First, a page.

It was strangely fitting in a way that Garret Fitzgerald departed this life during the Queen’s visit to Ireland this week. For this emblematic occasion, characterised as it was by reconciliation, mutual respect and serious reflection on the history of the relationship between Britain and Ireland, was, in a sense, the culmination of a process which he was instrumental in initiating and promoting. From the preparatory work which led to the Anglo-Irish Agreement of 1985, through the subsequent years of frustration, setbacks and crass errors by governments and security agencies, he held firm to the vision of a pluralist, tolerant Ireland, looking outwards towards Europe, and seeking creative solutions to the conflicts within Northern Ireland.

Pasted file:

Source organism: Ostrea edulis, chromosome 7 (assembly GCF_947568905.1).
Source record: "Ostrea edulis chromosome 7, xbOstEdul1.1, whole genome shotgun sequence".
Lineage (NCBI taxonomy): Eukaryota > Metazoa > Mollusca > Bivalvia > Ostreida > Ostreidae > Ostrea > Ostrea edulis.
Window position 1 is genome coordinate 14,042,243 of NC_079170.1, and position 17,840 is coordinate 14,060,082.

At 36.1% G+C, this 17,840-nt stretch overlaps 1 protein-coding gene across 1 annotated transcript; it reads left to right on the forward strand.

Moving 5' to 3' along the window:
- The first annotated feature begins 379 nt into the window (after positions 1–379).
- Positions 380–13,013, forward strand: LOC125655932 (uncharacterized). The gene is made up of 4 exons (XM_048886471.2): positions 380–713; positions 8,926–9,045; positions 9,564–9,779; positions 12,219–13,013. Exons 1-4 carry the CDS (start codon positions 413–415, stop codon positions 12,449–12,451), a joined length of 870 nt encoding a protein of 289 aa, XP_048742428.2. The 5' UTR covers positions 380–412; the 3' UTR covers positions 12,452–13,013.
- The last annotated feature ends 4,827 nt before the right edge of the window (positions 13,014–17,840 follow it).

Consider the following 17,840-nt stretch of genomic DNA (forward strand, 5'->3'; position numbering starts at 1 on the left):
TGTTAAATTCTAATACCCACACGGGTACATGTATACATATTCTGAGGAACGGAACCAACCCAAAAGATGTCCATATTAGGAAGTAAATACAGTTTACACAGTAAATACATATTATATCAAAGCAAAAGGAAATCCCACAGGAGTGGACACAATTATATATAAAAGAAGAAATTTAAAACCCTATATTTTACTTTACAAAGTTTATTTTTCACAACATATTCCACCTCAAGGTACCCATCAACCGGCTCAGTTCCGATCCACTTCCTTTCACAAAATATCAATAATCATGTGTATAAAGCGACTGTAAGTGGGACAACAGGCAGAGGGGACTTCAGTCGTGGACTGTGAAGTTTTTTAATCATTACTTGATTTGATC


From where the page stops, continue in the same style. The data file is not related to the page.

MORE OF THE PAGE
Some of his enterprises were attended by little success, or none. But his main achievement was to bear witness to a politics which did not need to be a matter of competing negativities, but could be a civilised and intelligent dialogue among thinking people.
Rest in peace, just man. You’ve earned it.